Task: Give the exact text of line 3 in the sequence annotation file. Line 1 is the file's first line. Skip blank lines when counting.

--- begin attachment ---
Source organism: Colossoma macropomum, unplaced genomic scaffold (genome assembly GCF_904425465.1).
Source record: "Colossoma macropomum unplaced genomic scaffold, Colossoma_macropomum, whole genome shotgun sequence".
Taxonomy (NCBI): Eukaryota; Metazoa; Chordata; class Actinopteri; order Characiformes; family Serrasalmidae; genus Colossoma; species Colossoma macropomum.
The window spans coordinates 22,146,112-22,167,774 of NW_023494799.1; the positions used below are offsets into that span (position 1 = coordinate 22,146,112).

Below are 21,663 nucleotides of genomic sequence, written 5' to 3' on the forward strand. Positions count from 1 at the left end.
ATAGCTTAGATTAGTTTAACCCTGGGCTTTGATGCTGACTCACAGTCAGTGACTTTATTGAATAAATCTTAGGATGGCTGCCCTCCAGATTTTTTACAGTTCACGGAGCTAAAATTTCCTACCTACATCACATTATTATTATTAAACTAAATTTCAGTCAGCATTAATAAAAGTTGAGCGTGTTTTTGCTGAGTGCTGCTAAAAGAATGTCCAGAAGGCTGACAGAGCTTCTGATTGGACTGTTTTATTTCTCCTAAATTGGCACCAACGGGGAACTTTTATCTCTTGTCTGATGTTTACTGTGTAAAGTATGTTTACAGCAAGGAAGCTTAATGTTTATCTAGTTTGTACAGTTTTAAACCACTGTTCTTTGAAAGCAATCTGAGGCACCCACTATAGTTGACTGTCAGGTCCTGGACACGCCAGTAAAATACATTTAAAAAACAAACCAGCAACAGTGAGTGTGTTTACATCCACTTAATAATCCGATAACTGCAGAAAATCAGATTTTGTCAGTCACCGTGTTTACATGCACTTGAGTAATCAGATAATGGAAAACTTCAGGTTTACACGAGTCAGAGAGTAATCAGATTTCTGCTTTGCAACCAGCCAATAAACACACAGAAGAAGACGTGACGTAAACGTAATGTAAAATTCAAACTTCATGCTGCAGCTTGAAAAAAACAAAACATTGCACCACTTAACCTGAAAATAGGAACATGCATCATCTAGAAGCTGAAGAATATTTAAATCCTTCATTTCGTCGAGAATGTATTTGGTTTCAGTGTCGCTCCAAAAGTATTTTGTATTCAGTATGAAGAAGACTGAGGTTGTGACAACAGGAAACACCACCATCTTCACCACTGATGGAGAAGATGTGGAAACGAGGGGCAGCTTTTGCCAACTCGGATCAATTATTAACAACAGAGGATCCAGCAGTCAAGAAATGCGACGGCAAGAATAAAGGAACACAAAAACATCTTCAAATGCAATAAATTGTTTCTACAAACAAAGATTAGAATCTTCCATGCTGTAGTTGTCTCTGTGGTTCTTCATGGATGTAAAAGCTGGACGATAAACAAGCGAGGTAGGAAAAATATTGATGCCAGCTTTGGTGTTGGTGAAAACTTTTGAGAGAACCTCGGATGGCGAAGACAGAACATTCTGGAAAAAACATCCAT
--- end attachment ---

Taxonomy (NCBI): Eukaryota; Metazoa; Chordata; class Actinopteri; order Characiformes; family Serrasalmidae; genus Colossoma; species Colossoma macropomum.